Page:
Chris Wattie / Reuters
Chris Wattie / Reuters
It has been a year since the Truth and Reconciliation Commission of Canada released its final report, "Honouring the Truth, Reconciling the Future." It seemed like we finally had a government in Ottawa ready to listen and act. In the year since, we have seen the listening. Now we need to see the action.
Jody Wilson-Raybould says the government supports all articles of the UN declaration on indigenous rights "without reservation.''
bortn76 via Getty Images
The results show that Canadians still have a long way to go, said Perry Bellegarde of the Assembly of First Nations.
DC Productions via Getty Images
Incarcerating mothers is commonly associated with depression, anger, poor school performance and environmental disruptions among their families, especially for their children. We are impacting entire communities spanning generations.
bill oxford via Getty Images
The Liberals had promised a new, government-wide appointment process that is open and based on merit. They recently reaffirmed that promise and added that they will ensure gender parity and that indigenous peoples and minority groups are reflected in positions of leadership. Nobody yet knows what this new government-wide process will look like.
Lucas Oleniuk via Getty Images
The current system has tremendous shortcomings -- it abandons victims, leaving them to heal alone, at times powerless, and without any meaningful answers. There is a better way to help victims heal and to hold offenders accountable for their acts while empowering them to improve their lives. That alternative is restorative justice.
Kheng ho Toh via Getty Images
The election of Justin Trudeau has been variously described as historic. And it was. Another less talked about historic moment was the election of 10 First Nations MPs. Add to this that a record-breaking 54 Aboriginal candidates put their names forward during the election. Each of these candidates ran in one of the 51 swing ridings identified by Assembly of First Nations (AFN) Chief Perry Bellegarde. Bellegrade was blunt and clear that the Aboriginal vote could make a difference between a majority and minority government.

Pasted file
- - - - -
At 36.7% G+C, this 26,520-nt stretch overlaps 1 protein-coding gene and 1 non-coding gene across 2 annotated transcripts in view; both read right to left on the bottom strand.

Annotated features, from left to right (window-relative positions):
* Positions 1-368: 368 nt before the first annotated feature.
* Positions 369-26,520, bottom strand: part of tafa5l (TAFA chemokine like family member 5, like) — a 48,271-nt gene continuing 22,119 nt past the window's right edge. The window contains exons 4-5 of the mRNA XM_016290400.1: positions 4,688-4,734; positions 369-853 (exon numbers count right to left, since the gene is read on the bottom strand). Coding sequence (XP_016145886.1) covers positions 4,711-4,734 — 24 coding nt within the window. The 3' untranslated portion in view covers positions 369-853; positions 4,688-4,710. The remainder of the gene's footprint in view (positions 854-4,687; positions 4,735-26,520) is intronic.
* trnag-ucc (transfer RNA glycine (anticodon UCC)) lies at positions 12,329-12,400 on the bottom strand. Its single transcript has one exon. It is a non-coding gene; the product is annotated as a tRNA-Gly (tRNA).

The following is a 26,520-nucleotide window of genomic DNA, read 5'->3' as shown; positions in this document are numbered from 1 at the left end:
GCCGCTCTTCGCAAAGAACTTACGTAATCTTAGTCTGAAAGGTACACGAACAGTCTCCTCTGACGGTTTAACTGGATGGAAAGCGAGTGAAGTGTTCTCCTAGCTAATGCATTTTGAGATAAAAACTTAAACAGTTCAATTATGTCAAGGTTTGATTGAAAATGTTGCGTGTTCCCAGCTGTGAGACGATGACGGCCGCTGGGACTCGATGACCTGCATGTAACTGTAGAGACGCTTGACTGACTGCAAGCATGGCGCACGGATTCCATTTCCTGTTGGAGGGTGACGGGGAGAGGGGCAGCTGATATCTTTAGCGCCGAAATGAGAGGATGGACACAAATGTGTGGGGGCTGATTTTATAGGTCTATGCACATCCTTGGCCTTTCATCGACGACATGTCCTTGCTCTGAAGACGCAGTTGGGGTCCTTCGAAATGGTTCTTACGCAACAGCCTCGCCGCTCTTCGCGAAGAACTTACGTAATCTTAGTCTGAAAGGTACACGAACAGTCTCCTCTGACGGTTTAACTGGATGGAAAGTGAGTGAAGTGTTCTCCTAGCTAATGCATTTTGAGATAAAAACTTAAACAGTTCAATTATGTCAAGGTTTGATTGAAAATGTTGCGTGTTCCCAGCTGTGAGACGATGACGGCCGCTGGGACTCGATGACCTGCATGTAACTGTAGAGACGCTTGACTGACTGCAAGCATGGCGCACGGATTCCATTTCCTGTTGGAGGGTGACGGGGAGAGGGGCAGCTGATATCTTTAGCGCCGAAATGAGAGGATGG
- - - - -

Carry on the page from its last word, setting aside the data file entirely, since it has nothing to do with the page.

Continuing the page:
While some political parties are more responsible for instances of blatant racism than others, no political party has committed to action on combating racism in Canada. Aboriginal and racialized realities of being heavily surveilled, unfairly carded in the streets, and higher rates of violence remain fringe issues.
Last week, the Yukon Court of Appeal heard arguments about the future of the massive Peel River watershed, and about the meaning and application of modern aboriginal treaties. Will this land be mostly protected from development, as the planning commission decided after extensive aboriginal consultation? Or will it mostly be used for resource extraction, as the Yukon government wants? So soon after the report of the Truth and Reconciliation Commission, will First Nations interests again be sacrificed for the economic gain of others?
The recommendations of the Truth and Reconciliation Commission were on the agenda of Canada's premiers, meeting at Happy Valley-Goose Bay earlier this week. The Premiers did more than discuss the wide-ranging recommendations.
Barnabas Kindersley via Getty Images
National chief says 'ultimate goal' would be to have Aboriginal languages printed beside English and French.
While Winnipeg residents enjoy clean water, the people of Shoal Lake 40 suffer from substandard water. It's an abrogation of the basic right of all Canadians to have access to clean, safe drinking water. The fact that such deplorable conditions persist in places like Shoal Lake, and in hundreds of other First Nations, Metis and Inuit communities across Canada, is a national shame and must be resolved immediately.
Martin Barraud via Getty Images
Some of the strongest legal challenges against the Enbridge Northern Gateway pipeline come from B.C.'s First Nations, and supporters from across B.C. are digging into their pockets to help ensure those are a success.
BRANTFORD, Ont. - The family of an 11-year-old aboriginal girl with cancer has a constitutional right to opt for traditional medicine over chemotherapy, an Ontario judge ruled Friday in what some obse...